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SURVEY AND PUBLIC OPINION RESEARCH
Unless otherwise noted, all biographies were written by Peter Simonson and Lauren Archer.

THELMA ERLICH ANDERSON

HELEN DINERMAN

HAZEL GAUDET

ROSE KOHN GOLDSEN

ELISABETH NOELLE-NEUMANN (1916 – 2010), a German political scientist, was an influential but controversial scholar who studied the influence of media on public opinion, arguing for the powerful effects that media could have and developing the influential, albeit debated, theory of the “spiral of silence.” She was born in 1916 in Berlin to a distinguished family and her childhood would have a lasting impact on her. She grew up in a privileged family with a father who spent time discussing topics with her and a mother who trained her to appreciate art. Growing up, Noelle-Neuman was often sick, and as a result, became accustomed to spending her time reading and writing. In high school she founded a student paper that was banned after only six issues. Then, she enrolled in a journalism course taught by Emil Dovifat, a key figure in establishing mass communication in Germany. This class, combined with her high school newspaper experience, inspired her to get a doctorate in journalism, but she was denied acceptance to the university for failure to join a Nazi organization. She began training as a painter and graphic artist but eventually gained admission to the University of Berlin to study newspaper science. In addition, she spent time at the University of Munich and on a fellowship traveled to America and studied at the University of Missouri's School of Journalism from 1937-38. While there, she gathered data for her dissertation as well as traveled extensively. In 1939 she returned to Germany to finish her doctorate but almost gave up when war broke out. In 1940 she completed her degree, having written her dissertation on American public opinion research and the polling methods of George Gallup.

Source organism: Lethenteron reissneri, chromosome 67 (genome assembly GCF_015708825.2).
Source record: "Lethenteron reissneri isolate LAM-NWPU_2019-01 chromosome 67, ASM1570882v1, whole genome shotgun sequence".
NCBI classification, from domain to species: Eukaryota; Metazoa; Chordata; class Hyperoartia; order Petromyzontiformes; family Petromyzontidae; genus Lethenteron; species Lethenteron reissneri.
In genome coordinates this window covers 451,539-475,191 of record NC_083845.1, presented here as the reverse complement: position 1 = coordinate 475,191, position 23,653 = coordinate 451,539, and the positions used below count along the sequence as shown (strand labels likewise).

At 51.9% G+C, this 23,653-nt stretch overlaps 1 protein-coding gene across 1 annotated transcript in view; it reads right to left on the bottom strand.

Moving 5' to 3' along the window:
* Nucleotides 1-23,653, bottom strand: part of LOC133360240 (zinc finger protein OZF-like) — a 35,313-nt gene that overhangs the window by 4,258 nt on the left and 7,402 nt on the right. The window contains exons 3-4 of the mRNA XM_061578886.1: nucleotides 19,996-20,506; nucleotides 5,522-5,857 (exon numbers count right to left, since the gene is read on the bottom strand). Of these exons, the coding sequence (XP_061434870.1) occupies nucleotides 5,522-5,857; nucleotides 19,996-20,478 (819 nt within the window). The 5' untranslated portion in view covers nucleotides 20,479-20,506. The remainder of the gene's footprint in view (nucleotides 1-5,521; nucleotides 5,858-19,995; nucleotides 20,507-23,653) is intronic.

From 1940 to 1945, Noelle-Neuman worked for a number of newspapers, including Das Reich and the Frankfurter Zeitung. Throughout this time she had several run ins with the Nazi Ministry of Propoganda regarding her writings. In 1946 Noelle-Neuman married Erich Neumann, and in 1947 they co-founded the Allensbach Institute, the first German survey research institute. Noelle-Neuman became director and subsequently turned down job offers to remain there. The Allensbach Institute performed pioneering work in capturing German public opinion. For many years Noelle-Neuman co-edited the series Allensbacher Jahrbucher der Demoskopie, which presents the Institute's findings that might be of interest to the public or historians. Through her work at the Allensbach, Noelle-Neuman also formed strong ties with top German leaders including Chancellor Kohl and was even called “the Pope” of public opinion polling by one German weekly.

When seeking to expand beyond Allensback, Noelle-Neuman began lecturing on communication research in 1961 at the Free University. By 1964 she moved to the University of Munich with an associate professor position, and in 1967 she became a full professor. Meanwhile, in 1966 she founded the Institut fur Kommunikationsforschung at the University of Mainz and directed it until 1983. Many of her students achieved senior level opinion polling positions. Noelle-Neuman also worked as a visiting professor at the University of Chicago in the political science department from 1978-1991 followed by a visiting professor stint in the Department of Communications at the University of Munich from 1993-1994. Her husband died in 1973, but in 1979 she remarried to Heinz Maier Leibnitz, a distinguished physicist and one-time president of Deutsche Forschungsgemeinschaft (the German equivalent of the National Science Foundation). Throughout her time in these various positions she worked as a journalist and public opinion analyst. She also served as president of the World Association for Public Opinion Research from 1978 to 1980 and received the Helen Dinerman award in 1990 for her work's contribution to methodological techniques.

Noelle-Neuman published prolifically. The most influential aspects of Noelle-Neuman's works remain her exploration of the relationship between mass media and public opinion as well as her innovative technique of using multiple methods, including cross-sectional surveys, panel studies, and content analysis, to examine research questions. Her most renowned work, The Spiral of Silence: Public Opinion—Our Social Skin, has been translated into 20 languages. The book discusses fear of isolation and an individual's need to be a part of society, a theory based on her study of voting poll responses. The study explored the idea that those who felt they shared the majority view were more willing to openly express that view while those of the minority view would be more reluctant to share or wouldn't share at all and, as a result, that opinion would eventually disappear from the public realm or fall into what Noelle-Neuman called the “spiral of silence.” Noelle-Neuman's work presents a dynamic picture of public opinion, seeing it as cultivated by two sources, both direct observation and indirect observation through mass media. She argued for the idea that mass media had powerful effects at the time when the general consensus was that media didn't have that much of an impact on audiences. Parts of Noelle-Neuman's work also hint at later research showing that the media frames issues for the public.